Last November, Leeora Catalan, the designer behind the costume jewelry line Noir, unveiled a collection of baubles for Disney’s “Fantasia.” A month later came Noir for DC Comics, and in March she’ll introduce Noir Jewelry for Barbie. By then, her compilation will include Barbie House rings and pink-studded bracelets, not to mention Batman bands and dinosaur cuffs. None of it is kid stuff — prices range from $75 to $1,000. It’s enough to ask why, 16 years into a well-established business, Catalan is suddenly the go-to designer for grown-up takes on childhood obsessions.
In the past year, Catalan has struck three licensing deals with three major entities — Disney, DC Comics and Mattel. She has a two-year contract with each company, under which she is responsible for designing, producing and selling the jewelry. (Stores include Nordstrom, Henri Bendel and Endless.) Catalan approached DC Comics on a whim — her kids are superhero fans and she thought it would be fun. But Barbie and Disney came calling. Catalan’s outsize, imaginative aesthetic, marked by giant cocktail rings shaped like bugs or cuffs that resemble panthers, fit the bill. “Fashion is definitely something we’re ramping up,” says Robert Oberschelp, director of Disney Lifestyle Collections, which has done projects with Tom Binns for “Alice in Wonderland” and Opening Ceremony for “Tron.” “It’s becoming more visible, more out there.”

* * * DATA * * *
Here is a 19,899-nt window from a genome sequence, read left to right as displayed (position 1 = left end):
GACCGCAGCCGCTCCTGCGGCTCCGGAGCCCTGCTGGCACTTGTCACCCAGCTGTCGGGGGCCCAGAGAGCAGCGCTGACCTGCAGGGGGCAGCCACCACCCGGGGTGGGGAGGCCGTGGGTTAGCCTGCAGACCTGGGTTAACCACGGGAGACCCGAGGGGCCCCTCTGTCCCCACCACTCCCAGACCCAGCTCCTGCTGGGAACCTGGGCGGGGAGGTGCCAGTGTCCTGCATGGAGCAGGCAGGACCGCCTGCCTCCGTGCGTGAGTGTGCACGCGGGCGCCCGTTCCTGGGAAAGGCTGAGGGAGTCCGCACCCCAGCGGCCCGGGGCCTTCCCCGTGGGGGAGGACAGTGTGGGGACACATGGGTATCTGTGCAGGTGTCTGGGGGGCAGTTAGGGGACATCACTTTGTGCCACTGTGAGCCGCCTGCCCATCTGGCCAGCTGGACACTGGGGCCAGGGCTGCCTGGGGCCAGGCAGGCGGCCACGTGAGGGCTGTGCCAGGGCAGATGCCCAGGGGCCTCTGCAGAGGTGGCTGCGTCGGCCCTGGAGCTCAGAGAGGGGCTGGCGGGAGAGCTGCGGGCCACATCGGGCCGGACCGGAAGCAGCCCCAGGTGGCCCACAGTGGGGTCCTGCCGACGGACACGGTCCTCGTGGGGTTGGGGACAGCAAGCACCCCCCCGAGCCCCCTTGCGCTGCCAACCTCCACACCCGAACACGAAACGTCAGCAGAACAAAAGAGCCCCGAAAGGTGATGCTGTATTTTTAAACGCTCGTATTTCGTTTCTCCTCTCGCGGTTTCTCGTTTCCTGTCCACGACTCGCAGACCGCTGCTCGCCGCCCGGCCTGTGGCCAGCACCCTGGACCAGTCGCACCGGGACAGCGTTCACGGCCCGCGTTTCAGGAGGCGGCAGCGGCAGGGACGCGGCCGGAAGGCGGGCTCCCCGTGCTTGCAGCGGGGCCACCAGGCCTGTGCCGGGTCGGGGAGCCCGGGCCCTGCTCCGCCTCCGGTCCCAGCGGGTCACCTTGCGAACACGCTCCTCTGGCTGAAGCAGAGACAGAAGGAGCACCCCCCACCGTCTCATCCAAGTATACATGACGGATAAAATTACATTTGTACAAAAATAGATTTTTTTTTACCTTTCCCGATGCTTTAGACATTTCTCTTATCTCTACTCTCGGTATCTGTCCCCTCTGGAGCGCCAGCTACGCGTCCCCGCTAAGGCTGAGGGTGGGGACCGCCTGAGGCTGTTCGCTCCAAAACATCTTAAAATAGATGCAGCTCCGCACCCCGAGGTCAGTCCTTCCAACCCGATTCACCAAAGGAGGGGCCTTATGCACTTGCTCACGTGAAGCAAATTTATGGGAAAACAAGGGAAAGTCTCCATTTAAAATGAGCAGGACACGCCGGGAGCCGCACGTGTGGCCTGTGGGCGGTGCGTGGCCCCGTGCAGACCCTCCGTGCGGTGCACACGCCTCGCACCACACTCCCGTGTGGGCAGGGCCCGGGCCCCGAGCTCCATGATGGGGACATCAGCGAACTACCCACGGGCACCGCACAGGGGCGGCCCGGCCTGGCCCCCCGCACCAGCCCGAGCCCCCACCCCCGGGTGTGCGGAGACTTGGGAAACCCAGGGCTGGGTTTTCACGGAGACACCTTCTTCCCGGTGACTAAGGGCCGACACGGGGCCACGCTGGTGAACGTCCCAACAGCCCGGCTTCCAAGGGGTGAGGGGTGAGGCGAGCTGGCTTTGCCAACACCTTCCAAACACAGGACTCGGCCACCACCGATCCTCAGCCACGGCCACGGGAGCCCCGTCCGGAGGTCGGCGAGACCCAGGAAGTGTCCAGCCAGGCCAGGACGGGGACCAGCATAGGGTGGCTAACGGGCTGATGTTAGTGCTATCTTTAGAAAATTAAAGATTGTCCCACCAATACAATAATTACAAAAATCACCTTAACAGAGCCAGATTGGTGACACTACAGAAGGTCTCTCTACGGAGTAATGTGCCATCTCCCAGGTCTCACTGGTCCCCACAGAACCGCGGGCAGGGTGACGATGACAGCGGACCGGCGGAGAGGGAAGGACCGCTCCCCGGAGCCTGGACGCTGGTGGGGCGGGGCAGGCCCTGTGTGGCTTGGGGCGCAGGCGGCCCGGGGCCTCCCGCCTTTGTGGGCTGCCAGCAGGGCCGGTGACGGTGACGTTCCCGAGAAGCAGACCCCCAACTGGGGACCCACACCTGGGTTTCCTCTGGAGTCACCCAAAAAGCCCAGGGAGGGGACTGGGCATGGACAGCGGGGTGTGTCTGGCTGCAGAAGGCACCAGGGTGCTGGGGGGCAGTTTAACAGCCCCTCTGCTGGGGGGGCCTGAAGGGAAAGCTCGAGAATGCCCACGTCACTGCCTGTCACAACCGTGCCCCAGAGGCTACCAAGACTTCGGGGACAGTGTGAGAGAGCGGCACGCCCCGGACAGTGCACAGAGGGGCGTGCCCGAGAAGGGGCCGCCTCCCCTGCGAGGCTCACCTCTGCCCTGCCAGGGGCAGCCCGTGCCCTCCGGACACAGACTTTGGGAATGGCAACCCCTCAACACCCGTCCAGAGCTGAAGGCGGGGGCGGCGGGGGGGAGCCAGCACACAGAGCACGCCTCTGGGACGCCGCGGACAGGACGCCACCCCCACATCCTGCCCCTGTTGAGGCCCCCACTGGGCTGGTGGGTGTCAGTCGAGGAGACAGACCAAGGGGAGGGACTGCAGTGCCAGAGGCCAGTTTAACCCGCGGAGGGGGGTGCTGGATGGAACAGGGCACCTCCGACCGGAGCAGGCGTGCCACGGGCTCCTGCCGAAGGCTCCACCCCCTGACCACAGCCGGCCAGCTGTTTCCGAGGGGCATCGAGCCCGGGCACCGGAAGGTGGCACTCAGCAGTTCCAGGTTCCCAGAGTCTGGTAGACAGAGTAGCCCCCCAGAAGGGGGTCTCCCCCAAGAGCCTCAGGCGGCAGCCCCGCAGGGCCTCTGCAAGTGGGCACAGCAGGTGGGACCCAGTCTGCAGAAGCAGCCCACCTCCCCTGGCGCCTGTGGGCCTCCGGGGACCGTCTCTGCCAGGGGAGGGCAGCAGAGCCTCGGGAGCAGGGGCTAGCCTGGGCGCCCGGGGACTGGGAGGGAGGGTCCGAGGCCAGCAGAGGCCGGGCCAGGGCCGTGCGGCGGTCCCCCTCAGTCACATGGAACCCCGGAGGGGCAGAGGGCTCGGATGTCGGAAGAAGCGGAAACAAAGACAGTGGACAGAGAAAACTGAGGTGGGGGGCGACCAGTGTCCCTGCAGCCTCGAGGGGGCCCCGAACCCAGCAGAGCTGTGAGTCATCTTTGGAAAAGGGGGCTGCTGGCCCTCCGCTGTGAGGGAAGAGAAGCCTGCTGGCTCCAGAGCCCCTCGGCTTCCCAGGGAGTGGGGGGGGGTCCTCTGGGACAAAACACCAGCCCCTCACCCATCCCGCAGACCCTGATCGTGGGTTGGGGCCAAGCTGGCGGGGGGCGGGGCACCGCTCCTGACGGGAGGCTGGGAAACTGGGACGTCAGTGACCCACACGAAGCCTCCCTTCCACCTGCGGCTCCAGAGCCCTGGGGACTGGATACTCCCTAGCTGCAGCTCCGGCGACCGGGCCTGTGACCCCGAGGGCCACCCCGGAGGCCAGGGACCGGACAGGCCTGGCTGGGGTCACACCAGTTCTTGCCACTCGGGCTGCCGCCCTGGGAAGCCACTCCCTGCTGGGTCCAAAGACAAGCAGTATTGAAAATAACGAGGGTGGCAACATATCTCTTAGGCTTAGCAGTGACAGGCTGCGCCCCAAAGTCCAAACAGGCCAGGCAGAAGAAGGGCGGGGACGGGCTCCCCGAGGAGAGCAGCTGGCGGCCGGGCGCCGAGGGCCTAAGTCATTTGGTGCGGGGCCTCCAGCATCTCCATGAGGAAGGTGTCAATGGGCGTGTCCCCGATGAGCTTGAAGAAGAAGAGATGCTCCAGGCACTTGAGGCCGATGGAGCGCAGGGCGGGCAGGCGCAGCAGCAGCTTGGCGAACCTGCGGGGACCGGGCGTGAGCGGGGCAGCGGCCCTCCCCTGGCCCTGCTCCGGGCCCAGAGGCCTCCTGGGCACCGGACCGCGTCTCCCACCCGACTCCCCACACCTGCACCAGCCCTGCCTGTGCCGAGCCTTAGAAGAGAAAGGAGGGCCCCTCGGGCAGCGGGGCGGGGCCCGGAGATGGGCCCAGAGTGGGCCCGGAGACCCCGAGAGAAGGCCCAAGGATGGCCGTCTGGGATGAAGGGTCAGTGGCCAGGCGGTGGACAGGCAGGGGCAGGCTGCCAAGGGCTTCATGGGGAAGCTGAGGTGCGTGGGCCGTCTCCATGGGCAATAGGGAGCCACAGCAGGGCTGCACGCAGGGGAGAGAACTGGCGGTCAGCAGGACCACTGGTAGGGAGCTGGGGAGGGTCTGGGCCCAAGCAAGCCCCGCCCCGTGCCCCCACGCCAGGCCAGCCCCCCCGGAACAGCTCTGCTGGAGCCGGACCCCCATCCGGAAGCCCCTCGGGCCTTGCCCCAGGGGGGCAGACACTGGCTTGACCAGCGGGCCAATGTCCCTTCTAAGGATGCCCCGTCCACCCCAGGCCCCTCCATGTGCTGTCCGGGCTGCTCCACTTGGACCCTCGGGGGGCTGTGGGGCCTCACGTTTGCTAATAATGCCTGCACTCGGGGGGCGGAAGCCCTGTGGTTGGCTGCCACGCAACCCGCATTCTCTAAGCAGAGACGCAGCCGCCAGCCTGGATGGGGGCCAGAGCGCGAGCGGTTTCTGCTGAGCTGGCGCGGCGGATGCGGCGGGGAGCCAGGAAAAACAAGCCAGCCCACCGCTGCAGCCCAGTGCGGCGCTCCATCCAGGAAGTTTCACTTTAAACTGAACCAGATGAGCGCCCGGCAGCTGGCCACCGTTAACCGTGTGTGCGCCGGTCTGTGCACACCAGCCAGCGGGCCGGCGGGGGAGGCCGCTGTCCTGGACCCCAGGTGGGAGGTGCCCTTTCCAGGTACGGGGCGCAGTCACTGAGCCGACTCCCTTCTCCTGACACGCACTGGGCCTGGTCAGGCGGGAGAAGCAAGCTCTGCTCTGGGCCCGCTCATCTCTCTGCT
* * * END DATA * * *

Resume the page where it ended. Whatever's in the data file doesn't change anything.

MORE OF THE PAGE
Designer collaborations, jewelry in particular, are increasingly common, cliché and confusing, part of a world in which it’s hard to discern who’s working for whom and what exactly each party gets out of it. In the case of Noir, it’s as strategic as it is amusing. For one thing, costume jewelry has become a crowded category. A few years ago, Noir was at the head of a quirky, niche market, but now it has company. “We’ve always been known as a trend jewelry company,” says Catalan. “Trend has really become a mishmash. There’s not really a trend anymore; the same ones kind of come out every season.” In other words, although it’s a great time for jewelry, it’s a struggle to remain distinctive. Partnering with a big name like Barbie offers Noir major brand exposure — more so than would collaborating with a stylist on an editorial shoot, or making jewelry for a runway show — which, Catalan says, is “absolutely, 100 percent” the point.
There’s room for fun, too. “It’s the best thing,” says Catalan. “It’s like I’m reliving my childhood.” And hoping there’s enough grown women out there who want do the same thing. — Jessica Iredale